Additional Pain Points for Traditional Lenders
Added to these global, macro variables, there are unrelenting pressures for traditional lenders to bring down the cost of back-office operations. This is not because profits or spreads are down, nor is it due to shareholder pressure. These cost savings are essential so that CEOs and their companies can invest more in new product development, marketing and promotion. These savings are foreseeable due to technologies that did not even exist in workable form as recently as five years ago.
Artificial intelligence and machine learning are disrupting the lending operations environment and changing the game. Machine learning takes a lot of information, analyzes it and incorporates it over time to help mitigate risk, reduce errors and gain greater efficiency. According to the International Data Corporation, AI investment will grow to $35.8 B this year in retail and banking and to $79.2 B by 2022. Analysts estimate that artificial intelligence will save the banking industry $1 trillion; contingent, of course, upon the level of comfort that consumers have with AI.
Clearly, as the game is changing, it is incumbent upon lenders to adapt as well in order to compete. And it is not just in the realm of technology that these changes are occurring. The Code of Federal Regulations (CFR) codifies the general and permanent rules promulgated by the departments and agencies of the federal government. The total number of pages published in the CFR annually provides a sense of the volume of existing regulations with which American businesses; workers, consumers, and other regulated entities must comply.
Has the credit cycle given us a hint of what’s to come. Is there still a lock step relationship between interest rates and the economic cycle? There used to be. But that is much less certain in today’s environment.
What are the implications for the US economy? First, as stated before, the US is still in a record long recovery. Most indicators reviewed above are positive. However, the economic benefits have not reached all citizens or all small business. While corporate profits are robust and the stock market reflects this, we are now in very serious trade disputes with some of the next largest economies in the world.
The economy goes through four stages, based on output or GDP—expansion, peak, contraction and recovery. As stated above, I believe we are in a late cycle expansion.
How long that expansion continues is contingent in part upon the wild cards in the market, major disruptions we must grapple with every day. These wild cards include the many more methods of financing. And as we track these changes and advances, we must carefully weigh the risks versus the opportunities of what we can apply in our own businesses.
Among the many potential exposures and challenges banks and financial services institutions face just in the traditional mortgage market are the use of crypto currencies, data security, evolving customer expectations, increasing pressure from competition, disruption by nontraditional players, investor expectations and the ever-changing regulatory compliance obligations.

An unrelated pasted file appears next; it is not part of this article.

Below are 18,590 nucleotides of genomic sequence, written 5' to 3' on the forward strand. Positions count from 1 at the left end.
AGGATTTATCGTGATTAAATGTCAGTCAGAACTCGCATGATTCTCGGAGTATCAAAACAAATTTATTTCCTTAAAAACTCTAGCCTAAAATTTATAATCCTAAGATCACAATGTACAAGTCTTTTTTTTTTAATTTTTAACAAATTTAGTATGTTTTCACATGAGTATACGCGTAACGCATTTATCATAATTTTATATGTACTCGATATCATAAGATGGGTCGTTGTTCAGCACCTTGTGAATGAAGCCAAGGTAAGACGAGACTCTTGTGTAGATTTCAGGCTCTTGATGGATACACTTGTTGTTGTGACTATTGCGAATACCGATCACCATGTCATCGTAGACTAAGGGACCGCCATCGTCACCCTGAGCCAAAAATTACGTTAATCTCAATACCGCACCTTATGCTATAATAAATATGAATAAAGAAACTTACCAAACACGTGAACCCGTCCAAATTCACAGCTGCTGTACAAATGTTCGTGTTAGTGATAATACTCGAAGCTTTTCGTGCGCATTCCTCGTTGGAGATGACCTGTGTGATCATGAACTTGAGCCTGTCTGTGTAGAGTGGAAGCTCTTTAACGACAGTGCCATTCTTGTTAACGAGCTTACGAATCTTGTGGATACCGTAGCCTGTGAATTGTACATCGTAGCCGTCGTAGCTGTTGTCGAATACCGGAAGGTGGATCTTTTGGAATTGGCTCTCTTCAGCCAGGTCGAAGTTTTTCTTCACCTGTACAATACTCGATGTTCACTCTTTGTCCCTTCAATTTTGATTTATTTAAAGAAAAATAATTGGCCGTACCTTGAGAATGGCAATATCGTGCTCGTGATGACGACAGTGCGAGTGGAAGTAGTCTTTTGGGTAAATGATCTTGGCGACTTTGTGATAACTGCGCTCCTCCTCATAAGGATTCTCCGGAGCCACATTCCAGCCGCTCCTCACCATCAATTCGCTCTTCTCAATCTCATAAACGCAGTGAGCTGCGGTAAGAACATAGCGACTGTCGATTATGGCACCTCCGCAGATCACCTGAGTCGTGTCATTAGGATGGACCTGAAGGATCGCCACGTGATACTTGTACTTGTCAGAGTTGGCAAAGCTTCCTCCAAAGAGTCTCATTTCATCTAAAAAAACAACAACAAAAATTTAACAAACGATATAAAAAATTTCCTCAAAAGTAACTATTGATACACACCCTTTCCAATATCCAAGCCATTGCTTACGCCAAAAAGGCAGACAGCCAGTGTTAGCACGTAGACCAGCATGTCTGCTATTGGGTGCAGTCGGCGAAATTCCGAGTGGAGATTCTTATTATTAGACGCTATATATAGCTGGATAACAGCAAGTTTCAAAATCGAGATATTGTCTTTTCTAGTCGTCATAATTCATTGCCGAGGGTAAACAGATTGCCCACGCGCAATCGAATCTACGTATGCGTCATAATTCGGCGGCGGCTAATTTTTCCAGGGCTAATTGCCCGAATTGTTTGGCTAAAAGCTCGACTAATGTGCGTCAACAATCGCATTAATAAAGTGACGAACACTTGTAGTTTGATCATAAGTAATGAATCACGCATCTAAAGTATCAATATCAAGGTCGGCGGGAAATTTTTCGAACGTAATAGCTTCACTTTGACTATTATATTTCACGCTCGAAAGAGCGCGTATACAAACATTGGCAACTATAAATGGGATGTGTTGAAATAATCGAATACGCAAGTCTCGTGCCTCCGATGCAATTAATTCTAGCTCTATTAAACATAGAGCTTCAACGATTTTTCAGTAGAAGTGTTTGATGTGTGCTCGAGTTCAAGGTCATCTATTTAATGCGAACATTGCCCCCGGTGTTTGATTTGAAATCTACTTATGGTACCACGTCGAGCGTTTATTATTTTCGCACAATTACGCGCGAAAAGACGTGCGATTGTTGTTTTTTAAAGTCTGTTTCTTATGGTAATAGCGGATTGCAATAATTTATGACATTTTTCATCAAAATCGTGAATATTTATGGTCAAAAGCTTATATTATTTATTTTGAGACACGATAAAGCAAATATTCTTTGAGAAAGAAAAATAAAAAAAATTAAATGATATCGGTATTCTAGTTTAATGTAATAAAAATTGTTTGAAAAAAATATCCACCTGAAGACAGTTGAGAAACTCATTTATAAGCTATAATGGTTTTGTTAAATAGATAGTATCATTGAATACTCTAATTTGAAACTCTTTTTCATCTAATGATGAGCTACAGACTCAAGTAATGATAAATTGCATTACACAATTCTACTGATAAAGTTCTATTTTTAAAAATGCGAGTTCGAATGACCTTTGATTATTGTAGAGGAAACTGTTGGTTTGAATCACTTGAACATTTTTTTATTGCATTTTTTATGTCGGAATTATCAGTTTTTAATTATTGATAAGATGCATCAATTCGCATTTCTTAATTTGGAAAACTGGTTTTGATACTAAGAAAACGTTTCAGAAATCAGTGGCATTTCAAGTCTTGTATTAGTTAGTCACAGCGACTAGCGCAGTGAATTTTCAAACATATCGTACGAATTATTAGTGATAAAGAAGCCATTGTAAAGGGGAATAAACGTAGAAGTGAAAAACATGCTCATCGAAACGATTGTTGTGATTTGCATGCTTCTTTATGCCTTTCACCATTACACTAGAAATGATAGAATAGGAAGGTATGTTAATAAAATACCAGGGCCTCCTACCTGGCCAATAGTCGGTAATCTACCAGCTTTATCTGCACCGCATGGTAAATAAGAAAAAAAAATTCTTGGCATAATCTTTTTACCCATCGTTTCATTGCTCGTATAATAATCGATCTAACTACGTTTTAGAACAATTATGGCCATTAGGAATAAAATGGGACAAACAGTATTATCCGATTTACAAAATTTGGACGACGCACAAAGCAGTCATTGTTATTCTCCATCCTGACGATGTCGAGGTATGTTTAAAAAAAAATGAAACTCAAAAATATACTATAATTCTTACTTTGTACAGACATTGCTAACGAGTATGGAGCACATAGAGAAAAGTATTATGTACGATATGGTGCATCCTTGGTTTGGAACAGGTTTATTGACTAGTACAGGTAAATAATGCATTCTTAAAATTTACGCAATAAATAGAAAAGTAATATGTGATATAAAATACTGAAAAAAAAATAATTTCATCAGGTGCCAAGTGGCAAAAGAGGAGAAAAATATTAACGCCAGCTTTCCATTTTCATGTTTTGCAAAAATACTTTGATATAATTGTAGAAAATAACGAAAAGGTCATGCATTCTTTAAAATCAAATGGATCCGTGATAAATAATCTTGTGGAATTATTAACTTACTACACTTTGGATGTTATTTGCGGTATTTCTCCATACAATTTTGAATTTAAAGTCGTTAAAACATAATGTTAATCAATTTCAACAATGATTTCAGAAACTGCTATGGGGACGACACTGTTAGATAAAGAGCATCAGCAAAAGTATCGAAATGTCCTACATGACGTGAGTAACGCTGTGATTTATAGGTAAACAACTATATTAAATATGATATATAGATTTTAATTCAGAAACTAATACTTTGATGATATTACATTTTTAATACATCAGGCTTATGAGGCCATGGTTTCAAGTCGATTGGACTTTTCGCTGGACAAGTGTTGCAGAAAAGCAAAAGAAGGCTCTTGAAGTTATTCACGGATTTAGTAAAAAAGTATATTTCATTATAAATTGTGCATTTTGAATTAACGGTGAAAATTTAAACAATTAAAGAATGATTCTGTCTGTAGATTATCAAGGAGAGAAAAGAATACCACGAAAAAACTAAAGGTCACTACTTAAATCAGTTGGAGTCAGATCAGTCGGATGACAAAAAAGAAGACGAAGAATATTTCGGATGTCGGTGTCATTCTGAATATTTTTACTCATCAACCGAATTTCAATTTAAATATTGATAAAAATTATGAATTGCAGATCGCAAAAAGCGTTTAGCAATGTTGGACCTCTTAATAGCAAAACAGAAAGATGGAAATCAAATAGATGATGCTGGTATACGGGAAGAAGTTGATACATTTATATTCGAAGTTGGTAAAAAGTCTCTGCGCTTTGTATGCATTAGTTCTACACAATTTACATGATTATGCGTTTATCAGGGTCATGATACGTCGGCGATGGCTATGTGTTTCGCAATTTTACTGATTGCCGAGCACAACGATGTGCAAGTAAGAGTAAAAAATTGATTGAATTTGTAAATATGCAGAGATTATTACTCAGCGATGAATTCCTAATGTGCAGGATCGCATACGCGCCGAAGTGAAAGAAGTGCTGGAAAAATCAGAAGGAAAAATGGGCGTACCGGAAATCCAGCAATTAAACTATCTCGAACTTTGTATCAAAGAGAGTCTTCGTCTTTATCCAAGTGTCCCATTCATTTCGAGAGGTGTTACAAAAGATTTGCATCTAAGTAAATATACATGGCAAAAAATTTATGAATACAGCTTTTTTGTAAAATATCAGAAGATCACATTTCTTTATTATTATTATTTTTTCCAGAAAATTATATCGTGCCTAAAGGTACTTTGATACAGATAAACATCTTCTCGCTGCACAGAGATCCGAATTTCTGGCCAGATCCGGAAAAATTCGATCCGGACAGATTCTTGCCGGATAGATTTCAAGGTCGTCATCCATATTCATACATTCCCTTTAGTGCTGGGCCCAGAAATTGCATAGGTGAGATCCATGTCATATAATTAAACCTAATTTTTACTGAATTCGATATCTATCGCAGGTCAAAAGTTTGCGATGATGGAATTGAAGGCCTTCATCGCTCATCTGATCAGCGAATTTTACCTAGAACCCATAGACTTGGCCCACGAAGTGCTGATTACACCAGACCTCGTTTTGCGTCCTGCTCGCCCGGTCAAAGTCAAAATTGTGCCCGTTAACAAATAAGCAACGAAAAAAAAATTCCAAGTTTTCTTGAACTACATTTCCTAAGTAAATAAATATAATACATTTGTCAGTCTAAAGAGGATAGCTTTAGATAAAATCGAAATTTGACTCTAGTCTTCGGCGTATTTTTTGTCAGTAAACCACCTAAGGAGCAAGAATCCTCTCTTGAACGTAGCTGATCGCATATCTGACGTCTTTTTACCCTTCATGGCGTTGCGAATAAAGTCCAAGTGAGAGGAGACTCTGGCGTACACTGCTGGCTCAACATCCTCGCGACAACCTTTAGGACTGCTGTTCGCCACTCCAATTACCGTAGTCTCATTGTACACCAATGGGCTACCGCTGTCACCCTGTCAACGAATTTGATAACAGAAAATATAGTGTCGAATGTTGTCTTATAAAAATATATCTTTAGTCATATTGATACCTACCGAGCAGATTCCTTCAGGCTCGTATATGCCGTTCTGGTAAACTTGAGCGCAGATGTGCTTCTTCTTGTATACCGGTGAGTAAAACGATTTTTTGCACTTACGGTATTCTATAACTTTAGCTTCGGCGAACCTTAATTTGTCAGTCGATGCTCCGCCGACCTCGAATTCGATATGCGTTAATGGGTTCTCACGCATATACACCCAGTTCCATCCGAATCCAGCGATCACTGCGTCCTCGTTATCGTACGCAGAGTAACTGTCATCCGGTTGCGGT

Dealing With the New Environment Going Forward
From a lender’s point of view, as a result of the above, securitization is even more critical than ever before. Not only has the external environment changed rapidly beyond just Uniform Commercial Code (UCC) File and Search, the broader economic environment has become more challenging and tougher to navigate. Asset securitization is speeding up. It’s harder to correct an initial error; there are fewer resources, less time and money to do the job. In short, managing a portfolio and risk for the long term requires capabilities that provide better visibility and control.
There are four realities I recommend keeping a close eye on as we make decisions about technology, cost-cutting and new approaches to help with not only keeping up with, but outpacing the market:
- We are in an unusually long expansion cycle.
- The credit cycle is showing signs of softening.
- Cost pressures and quest for efficiency will continue.
- Compliance is unlikely to become less complex for the lenders.
We live in a world defined by disruption and change that requires us to anticipate and manage what is already here as well as what is coming. To flourish in today’s complex environment, we need to be willing to change decades-old business practices and innovate to compete.
This is an essential set of skills for lenders now, and it is recognized as an emerging core competency for institutions. Successful, sustainable change management is more critical than ever before.
Author: Raja Sengupta is executive vice president and general manager of Wolters Kluwer’s Lien Solutions (WKLS). As the chief executive of the business, he leads a growing organization focused on providing search and filing services through its nationwide network. WKLS caters to top U.S. banks and global financial services companies and is the market leader for UCC and other types of liens.
Before joining Lien Solutions, Sengupta was executive vice president and general manager of CT Small Business, a Wolters Kluwer business that provides compliance solutions to small and mid-sized businesses for business formations, business license, digital brand protection and other Governance, Risk & Compliance issues.
Sengupta has deep roots in the financial services world and has broad experience in leveraging technology and organizational and process redesign to reveal commercial opportunities and increase value in organizations. Prior to Wolters Kluwer, he served as general manager and business leader of American Express, where he led the development and launch of the Merchant Financing business, regarded as a marketplace innovation in alternative commercial lending.
Sengupta started his career as a management consultant in Mitchell Madison Group¹s New York office. Subsequently, as global head of Banking and Financial Services Practices at Inductis LLC (now part of EXL Service), he played a critical role in the firm¹s growth, positioning it as a reputable player in big data analytics.
He received a bachelor of science degree in technology from the Indian Institute of Technology (IIT) and a master of business administration from the Indian Institute of Management (IIM). He can be reached at firstname.lastname@example.org.